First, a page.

But that is not the Afghanistan I remember. I grew up in Kabul in the 1950s and…

What is happening in North Waziristan?

Accord in NWA
By Mushtaq Yusufzai, The News, June 08, 2010
20 militants freed, Army convoy let go

PESHAWAR: Situation in the troubled North Waziristan tribal region has witnessed a gradual improvement following an agreement on Monday that led to the release of 20 Taliban by the government and in return the militants allowed an Army convoy, stranded in Miramshah for the last 45 days, to proceed.

Relations between the government and Hafiz Gul Bahadur-led Taliban had turned sour 45 days ago after an attack on a security forces convoy by suspected militants near the Hamzoni village, 25 kilometres west of Miramshah.
Eight soldiers were killed and several others injured in the attack on the convoy. The government later imposed a curfew on the Miramshah-Dattakhel Road and launched a crackdown against the Hamzoni tribe under the collective responsibility clause of Frontier Crimes Regulation (FCR). It arrested 50 people, including Taliban militants and some tribesmen.

The incident generated rum…

India Takes a Softer line on Pakistan ?

A softer line
Editorial Dawn, 07 Jun, 2010

Indian External Affairs Minister S.M. Krishna reiterated his country’s desire for dialogue with Pakistan to resolve outstanding issues during his recent visit to Washington. This is in keeping with India’s changed, softer line towards this country. But the fact that Mr Krishna chose to make these remarks in the US capital suggests that Washington is gently nudging New Delhi to keep lines of communication open with Islamabad. The minister made the remarks at a reception attended by President Obama. In keeping with standard practice the American president chose not to publicly comment on Pakistan and India’s bilateral relations. But a senior State Department official has confirmed Pakistan featured in the US-India strategic dialogue. India has long rejected ‘outside’ mediation concerning its relations with Pakistan, yet all signals indicate the Indians are listening to what the Americans have to say.


The call for dialogue was coupled with the …

Steps Towards Peace: Putting Kashmiris First - New ICG Report

Steps Towards Peace: Putting Kashmiris First
Asia Briefing N°106, International Crisis Group, 3 Jun 2010

OVERVIEW

India and Pakistan have consistently subjected Kashmiri interests to their own national security agendas and silenced calls for greater autonomy. With the start of their composite dialogue – comprehensive negotiations to resolve all contentious bilateral issues, including Kashmir, launched in February 2004 – both appeared willing to allow more interaction across the Line of Control (LOC) but failed to engage Kashmiris in the process. As a result, they did not take full advantage of opportunities to enhance cross-LOC cooperation by identifying the most appropriate Kashmir-specific confidence-building measures (CBMs), and bureaucratic resistance in both capitals resulted in uneven implementation of even those that had been agreed. India has suspended the composite dialogue since the November 2008 Mumbai attacks by Pakistan-based militants, but neither New Delhi nor Islamab…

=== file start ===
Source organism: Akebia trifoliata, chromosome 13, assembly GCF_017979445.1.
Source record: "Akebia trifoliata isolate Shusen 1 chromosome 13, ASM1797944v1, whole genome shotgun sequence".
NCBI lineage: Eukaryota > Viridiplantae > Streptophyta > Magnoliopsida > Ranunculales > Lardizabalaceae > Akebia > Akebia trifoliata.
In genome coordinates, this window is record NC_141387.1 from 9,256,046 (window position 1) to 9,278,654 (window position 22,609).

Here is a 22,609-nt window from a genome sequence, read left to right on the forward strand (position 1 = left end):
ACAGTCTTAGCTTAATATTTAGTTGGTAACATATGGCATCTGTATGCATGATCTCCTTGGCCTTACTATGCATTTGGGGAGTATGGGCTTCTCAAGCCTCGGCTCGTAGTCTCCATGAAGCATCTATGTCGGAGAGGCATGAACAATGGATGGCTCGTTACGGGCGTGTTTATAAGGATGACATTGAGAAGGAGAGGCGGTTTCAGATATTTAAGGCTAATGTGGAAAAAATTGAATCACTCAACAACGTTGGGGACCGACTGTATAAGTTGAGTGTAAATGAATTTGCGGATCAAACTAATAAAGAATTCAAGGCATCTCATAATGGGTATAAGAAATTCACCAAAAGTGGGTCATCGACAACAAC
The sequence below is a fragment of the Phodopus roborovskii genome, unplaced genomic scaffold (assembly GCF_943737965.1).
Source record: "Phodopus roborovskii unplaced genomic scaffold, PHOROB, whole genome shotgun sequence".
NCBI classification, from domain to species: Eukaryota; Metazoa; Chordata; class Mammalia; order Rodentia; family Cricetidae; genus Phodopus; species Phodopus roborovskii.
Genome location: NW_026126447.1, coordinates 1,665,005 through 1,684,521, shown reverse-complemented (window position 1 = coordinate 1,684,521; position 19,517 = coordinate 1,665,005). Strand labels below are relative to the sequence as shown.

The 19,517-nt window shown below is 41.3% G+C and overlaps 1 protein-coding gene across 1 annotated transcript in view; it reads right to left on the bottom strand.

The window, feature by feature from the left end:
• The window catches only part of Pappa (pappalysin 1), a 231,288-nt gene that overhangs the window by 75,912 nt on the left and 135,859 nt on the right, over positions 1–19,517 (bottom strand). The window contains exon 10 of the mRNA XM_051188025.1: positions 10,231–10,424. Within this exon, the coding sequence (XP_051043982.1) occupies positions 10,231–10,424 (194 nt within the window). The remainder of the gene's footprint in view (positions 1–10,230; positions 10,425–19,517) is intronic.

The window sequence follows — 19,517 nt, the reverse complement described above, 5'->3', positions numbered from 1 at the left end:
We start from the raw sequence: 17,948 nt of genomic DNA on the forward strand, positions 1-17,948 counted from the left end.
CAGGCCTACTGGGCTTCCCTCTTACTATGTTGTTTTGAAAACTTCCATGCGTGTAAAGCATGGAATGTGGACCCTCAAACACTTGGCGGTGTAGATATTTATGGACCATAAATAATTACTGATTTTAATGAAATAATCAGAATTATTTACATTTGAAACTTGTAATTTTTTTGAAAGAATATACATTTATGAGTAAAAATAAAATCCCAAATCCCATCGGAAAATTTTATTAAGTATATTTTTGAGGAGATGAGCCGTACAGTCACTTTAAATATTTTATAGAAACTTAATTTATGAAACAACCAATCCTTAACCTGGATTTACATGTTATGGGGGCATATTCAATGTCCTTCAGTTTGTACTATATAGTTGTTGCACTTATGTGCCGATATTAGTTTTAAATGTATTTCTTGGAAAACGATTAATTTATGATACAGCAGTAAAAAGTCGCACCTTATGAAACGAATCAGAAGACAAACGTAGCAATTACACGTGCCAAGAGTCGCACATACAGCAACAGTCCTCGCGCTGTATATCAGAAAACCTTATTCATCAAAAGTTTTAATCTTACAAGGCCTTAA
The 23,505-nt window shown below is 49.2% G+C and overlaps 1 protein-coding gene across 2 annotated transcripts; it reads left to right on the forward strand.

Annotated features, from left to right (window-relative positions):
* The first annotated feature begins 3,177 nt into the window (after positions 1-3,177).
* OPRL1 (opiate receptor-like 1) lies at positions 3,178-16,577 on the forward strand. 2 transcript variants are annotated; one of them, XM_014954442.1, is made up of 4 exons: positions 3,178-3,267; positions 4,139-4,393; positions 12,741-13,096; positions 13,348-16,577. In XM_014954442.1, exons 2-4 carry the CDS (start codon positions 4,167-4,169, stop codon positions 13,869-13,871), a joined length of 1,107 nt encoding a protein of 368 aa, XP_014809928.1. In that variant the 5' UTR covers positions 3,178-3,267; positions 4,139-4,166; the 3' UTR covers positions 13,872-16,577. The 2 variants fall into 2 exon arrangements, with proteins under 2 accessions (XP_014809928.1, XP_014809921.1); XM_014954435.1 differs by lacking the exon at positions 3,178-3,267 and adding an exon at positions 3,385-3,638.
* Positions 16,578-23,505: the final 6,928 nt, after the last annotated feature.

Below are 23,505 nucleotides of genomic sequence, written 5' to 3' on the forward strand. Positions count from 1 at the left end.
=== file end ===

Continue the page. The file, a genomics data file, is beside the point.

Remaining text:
With U.S. Aid, Warlord Builds Afghan Empire

With U.S. Aid, Warlord Builds Afghan Empire
By DEXTER FILKINS, New York Times, June 6, 2010

TIRIN KOT, Afghanistan — The most powerful man in this arid stretch of southern Afghanistan is not the provincial governor, nor the police chief, nor even the commander of the Afghan Army.

It is Matiullah Khan, the head of a private army that earns millions of dollars guarding NATO supply convoys and fights Taliban insurgents alongside American Special Forces.

In little more than two years, Mr. Matiullah, an illiterate former highway patrol commander, has grown stronger than the government of Oruzgan Province, not only supplanting its role in providing security but usurping its other functions, his rivals say, like appointing public employees and doling out government largess. His fighters run missions with American Special Forces officers, and when Afghan officials have confronted him, he has either rebuffed them or had them removed.

“Oruzgan used to be the worst place in Afghanistan, and n…

Essence and Perception: Changing the Perception of Islam in the West - Dr. Robert Crane

Essence and Perception: Changing the Perception of Islam in the West - Dr. Robert D. Crane, The American Muslim, May 30, 2010

Introduction: The biased perception of Islam, common especially in America, results not only because extremist Muslims resort to reactionary violence and claim that this is Islamic, but because other Muslims fail to explain the essence of Islam in ways that Americans can understand.